LESLIE LEWIS and the GERARD HAGEN TRIO are reviewed by YAHOO! by:  Susan Frances Midnight Sun, the new recording from vocalist Leslie Lewis and her band  featuring her husband Gerard Hagen on piano is their third release from Surf Cove Jazz. The album consists of interpretations of familiar pop and jazz tunes some of which were written by Cole Porter, Paul McCartney, and George and Ira Gershwin. Joining the regular line up of bassist Domenic Genova and drummer Jerry Kalaf are special guests Joey Sellers on trombone and Chuck Manning on tenor saxophone. The horns are a wonderful addition to Lewis' rapport with her band hugging her deep toned register and acting as a cushiony berth for her vocal protractions. Lewis and her band are all about making beautiful music or beaux jazz as she has inspired with her previous recordings, Of Two Minds in 2008 and Keeper of the Flame in 2010. She does it once again on Midnight Sun with waves of trembling horn twits in her remake of Walter Donaldson and Gus Kahn's "Love Me or Leave Me" as Lewis' vocals gleam with the warmth of a nightingale. The slow and sensual swagger of her vocals along the title track, a jazz standard written by Lionel Hampton and Sonny Burke, engulfs the listener in soothing spores while the dulcet resonance of her voice in Cole Porter's "It's Alright with Me" arouse a reflective mood. The serpentine horns and gently rattling ripple of the piano keys in "A House Is Not A Home," penned by Burt Bacharach and Hal David, are molded into a meaningful melody by Lewis' vocals which morph into breathy lilt in Sigmund Romberg and Oscar Hammerstein's "Lover Come Back to Me" as the elevating patterns of the keys gel into the pacifying rivulets. Paul McCartney and Wings hit song "My Love" is fashioned with soft smoldering vocals, which shift to a jaunty sprint in "I Believe in You." Lewis is a natural when it comes to invoking a sensual voicing, even burlesque-like, which she applies to George and Ira Gershwin's "The Man I Love" as her  vocals caress the melodic curves then change course in Richard Rodgers and Carolyn Hart's "Where or When" to a lulling riff. Practicing the art of making beautiful music, Leslie Lewis and her band are masters of the art form. Midnight Sun is garnished with all the beauty of torchlight artistry as Lewis endears audiences with a sensual voicing which leave listeners with the impression that a dreamy state of existence is in their  grasp.  Musicians:  Leslie Lewis - vocals, Gerard Hagen - piano, Domenic Genova - bass, Jerry Kalaf - drums, Joey Sellers - trombone, Chuck Manning - tenor saxophone Tracklisting: Love Me or Leave Me, Midnight Sun, It's Alright With Me, A House Is Not A Home, Love Come Back to Me, My Love, I Believe in You, The Man I Love, Where or When LESLIE LEWIS and the GERARD HAGEN TRIO are reviewed by YAHOO!by:  Susan FrancesMidnight Sun, the new recording from vocalist Leslie Lewis and her band  featuring her husband Gerard Hagen on piano is their third release from Surf Cove Jazz. The album consists of interpretations of familiar pop and jazz tunes some of which were written by Cole Porter, Paul McCartney, and George and Ira Gershwin. Joining the regular line up of bassist Domenic Genova and drummer Jerry Kalaf are special guests Joey Sellers on trombone and Chuck Manning on tenor saxophone. The horns are a wonderful addition to Lewis' rapport with her band hugging her deep toned register and acting as a cushiony berth for her vocal protractions.Lewis and her band are all about making beautiful music or beaux jazz as she has inspired with her previous recordings, Of Two Minds in 2008 and Keeper of the Flame in 2010. She does it once again on Midnight Sun with waves of trembling horn twits in her remake of Walter Donaldson and Gus Kahn's "Love Me or Leave Me" as Lewis' vocals gleam with the warmth of a nightingale. The slow and sensual swagger of her vocals along the title track, a jazz standard written by Lionel Hampton and Sonny Burke, engulfs the listener in soothing spores while the dulcet resonance of her voice in Cole Porter's "It's Alright with Me" arouse a reflective mood. The serpentine horns and gently rattling ripple of the piano keys in "A House Is Not A Home," penned by Burt Bacharach and Hal David, are molded into a meaningful melody by Lewis' vocals which morph into breathy lilt in Sigmund Romberg and Oscar Hammerstein's "Lover Come Back to Me" as the elevating patterns of the keys gel into the pacifying rivulets.Paul McCartney and Wings hit song "My Love" is fashioned with soft smoldering vocals, which shift to a jaunty sprint in "I Believe in You." Lewis is a natural when it comes to invoking a sensual voicing, even burlesque-like, which she applies to George and Ira Gershwin's "The Man I Love" as her vocals caress the melodic curves then change course in Richard Rodgers and Carolyn Hart's "Where or When" to a lulling riff.Practicing the art of making beautiful music, Leslie Lewis and her band are masters of the art form. Midnight Sun is garnished with all the beauty of torchlight artistry as Lewis endears audiences with a sensual voicing which leave listeners with the impression that a dreamy state of existence is in their grasp. Musicians: Leslie Lewis - vocals, Gerard Hagen - piano, Domenic Genova - bass, Jerry Kalaf - drums, Joey Sellers - trombone, Chuck Manning - tenor saxophoneTracklisting: Love Me or Leave Me, Midnight Sun, It's Alright With Me, A House Is Not A Home, Love Come Back to Me, My Love, I Believe in You, The Man I Love, Where or When  ” - Susan Frances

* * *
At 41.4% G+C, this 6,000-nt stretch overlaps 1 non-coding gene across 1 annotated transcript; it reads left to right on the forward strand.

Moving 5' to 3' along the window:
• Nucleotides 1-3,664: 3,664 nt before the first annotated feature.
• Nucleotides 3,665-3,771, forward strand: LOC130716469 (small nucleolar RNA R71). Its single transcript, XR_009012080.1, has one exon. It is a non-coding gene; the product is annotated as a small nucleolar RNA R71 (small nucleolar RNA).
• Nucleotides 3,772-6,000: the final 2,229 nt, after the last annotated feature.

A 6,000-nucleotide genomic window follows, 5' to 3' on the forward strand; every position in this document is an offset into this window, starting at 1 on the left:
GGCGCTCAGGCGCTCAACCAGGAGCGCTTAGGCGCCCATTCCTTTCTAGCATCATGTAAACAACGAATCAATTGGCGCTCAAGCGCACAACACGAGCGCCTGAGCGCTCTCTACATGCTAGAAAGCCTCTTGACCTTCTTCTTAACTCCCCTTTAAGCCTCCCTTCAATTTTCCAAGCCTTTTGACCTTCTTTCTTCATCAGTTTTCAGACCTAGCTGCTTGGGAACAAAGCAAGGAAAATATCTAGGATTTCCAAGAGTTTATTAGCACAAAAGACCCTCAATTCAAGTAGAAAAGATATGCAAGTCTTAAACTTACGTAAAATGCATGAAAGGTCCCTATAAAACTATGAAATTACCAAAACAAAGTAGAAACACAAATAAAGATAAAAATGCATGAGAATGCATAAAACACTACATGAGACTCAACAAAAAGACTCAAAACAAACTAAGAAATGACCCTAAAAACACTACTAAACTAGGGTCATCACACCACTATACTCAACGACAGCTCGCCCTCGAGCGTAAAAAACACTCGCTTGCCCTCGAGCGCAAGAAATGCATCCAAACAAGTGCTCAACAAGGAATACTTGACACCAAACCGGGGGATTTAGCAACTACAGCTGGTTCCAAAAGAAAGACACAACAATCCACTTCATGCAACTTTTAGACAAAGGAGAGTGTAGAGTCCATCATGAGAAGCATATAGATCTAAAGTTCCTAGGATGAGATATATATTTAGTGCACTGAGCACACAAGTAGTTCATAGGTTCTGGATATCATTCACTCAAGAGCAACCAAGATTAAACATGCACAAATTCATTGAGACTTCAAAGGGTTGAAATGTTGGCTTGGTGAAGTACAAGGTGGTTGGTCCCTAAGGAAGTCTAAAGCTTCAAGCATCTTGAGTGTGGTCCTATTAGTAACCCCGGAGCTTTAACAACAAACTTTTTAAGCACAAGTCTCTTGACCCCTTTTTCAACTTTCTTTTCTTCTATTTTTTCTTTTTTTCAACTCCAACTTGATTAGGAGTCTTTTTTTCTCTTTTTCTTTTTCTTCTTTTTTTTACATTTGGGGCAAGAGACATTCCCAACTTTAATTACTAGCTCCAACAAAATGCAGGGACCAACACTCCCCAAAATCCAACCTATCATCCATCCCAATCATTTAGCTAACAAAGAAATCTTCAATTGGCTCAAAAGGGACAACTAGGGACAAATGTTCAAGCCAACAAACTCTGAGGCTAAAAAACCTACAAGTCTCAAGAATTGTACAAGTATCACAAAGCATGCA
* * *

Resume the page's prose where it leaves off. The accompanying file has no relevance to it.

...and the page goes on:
— "Midnight Sun" Yahoo